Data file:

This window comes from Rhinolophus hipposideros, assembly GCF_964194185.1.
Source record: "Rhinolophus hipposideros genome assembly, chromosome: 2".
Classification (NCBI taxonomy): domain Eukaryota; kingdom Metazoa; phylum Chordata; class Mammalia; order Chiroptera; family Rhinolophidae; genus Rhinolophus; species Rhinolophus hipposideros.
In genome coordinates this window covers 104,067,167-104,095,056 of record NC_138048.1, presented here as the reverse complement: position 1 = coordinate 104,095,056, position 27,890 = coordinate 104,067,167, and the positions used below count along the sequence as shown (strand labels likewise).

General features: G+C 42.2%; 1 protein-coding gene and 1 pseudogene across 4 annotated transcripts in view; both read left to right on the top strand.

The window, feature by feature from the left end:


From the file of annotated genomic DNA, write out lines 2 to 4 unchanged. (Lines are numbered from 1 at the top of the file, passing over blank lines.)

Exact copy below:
Source record: "Rhinolophus hipposideros genome assembly, chromosome: 2".
Classification (NCBI taxonomy): domain Eukaryota; kingdom Metazoa; phylum Chordata; class Mammalia; order Chiroptera; family Rhinolophidae; genus Rhinolophus; species Rhinolophus hipposideros.
In genome coordinates this window covers 104,067,167-104,095,056 of record NC_138048.1, presented here as the reverse complement: position 1 = coordinate 104,095,056, position 27,890 = coordinate 104,067,167, and the positions used below count along the sequence as shown (strand labels likewise).